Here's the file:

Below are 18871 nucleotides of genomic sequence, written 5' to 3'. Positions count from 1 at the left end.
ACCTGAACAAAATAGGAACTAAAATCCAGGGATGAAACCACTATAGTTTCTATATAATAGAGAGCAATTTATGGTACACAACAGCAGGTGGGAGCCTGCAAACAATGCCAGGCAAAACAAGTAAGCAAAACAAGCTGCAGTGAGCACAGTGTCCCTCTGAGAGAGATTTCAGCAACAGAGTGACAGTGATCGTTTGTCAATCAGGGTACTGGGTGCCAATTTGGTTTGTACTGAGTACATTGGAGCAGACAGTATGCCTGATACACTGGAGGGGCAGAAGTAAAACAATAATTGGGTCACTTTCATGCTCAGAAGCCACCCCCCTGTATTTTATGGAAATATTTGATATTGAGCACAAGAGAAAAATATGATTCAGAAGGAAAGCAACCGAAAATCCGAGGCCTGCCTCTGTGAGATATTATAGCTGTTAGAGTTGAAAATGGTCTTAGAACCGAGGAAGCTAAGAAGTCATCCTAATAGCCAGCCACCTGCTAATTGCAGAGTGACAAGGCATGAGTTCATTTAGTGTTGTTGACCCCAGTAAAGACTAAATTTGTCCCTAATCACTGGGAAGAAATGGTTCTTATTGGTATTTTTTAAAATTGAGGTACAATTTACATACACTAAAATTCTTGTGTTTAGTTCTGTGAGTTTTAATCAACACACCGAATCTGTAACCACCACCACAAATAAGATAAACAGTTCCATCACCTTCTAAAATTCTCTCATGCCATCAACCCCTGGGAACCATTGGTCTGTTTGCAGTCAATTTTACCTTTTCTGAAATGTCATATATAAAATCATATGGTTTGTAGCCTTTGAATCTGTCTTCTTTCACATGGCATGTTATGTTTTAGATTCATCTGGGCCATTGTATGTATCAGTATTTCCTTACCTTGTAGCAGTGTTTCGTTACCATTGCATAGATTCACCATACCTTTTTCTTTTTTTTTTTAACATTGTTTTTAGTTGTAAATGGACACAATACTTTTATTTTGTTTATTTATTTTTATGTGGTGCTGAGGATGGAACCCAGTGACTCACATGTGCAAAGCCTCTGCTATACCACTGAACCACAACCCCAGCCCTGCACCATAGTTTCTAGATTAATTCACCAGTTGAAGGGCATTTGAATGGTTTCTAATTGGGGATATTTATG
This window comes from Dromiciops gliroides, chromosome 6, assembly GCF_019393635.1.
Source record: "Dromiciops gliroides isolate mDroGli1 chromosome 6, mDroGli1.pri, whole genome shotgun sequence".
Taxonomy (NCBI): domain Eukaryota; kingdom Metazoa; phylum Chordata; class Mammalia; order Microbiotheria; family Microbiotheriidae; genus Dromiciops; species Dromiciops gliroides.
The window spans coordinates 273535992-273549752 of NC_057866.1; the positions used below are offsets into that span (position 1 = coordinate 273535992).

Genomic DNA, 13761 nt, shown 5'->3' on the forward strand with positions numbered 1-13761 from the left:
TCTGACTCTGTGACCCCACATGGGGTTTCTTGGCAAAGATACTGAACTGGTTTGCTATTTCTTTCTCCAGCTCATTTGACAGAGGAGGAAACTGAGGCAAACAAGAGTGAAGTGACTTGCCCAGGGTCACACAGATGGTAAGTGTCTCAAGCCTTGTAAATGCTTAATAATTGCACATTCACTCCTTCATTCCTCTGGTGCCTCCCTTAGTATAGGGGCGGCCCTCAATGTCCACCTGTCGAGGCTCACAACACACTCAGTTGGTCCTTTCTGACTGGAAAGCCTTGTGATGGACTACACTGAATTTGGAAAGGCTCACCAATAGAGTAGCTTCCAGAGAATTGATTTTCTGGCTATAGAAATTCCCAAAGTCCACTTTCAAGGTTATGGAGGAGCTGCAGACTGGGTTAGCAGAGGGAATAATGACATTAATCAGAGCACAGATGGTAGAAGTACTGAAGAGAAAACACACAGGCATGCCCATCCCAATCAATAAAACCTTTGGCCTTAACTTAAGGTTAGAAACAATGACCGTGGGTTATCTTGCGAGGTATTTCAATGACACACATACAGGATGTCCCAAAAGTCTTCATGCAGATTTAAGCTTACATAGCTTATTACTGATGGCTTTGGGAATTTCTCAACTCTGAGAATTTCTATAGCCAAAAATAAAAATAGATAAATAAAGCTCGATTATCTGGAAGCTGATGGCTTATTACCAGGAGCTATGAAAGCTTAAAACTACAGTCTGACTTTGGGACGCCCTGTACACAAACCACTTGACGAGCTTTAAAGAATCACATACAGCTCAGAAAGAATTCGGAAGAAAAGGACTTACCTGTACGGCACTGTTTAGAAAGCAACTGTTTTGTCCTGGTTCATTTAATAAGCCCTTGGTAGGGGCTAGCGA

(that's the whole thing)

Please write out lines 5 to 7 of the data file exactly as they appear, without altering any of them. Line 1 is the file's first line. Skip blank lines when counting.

Taxonomy (NCBI): domain Eukaryota; kingdom Metazoa; phylum Chordata; class Mammalia; order Microbiotheria; family Microbiotheriidae; genus Dromiciops; species Dromiciops gliroides.
The window spans coordinates 273535992-273549752 of NC_057866.1; the positions used below are offsets into that span (position 1 = coordinate 273535992).

Genomic DNA, 13761 nt, shown 5'->3' on the forward strand with positions numbered 1-13761 from the left: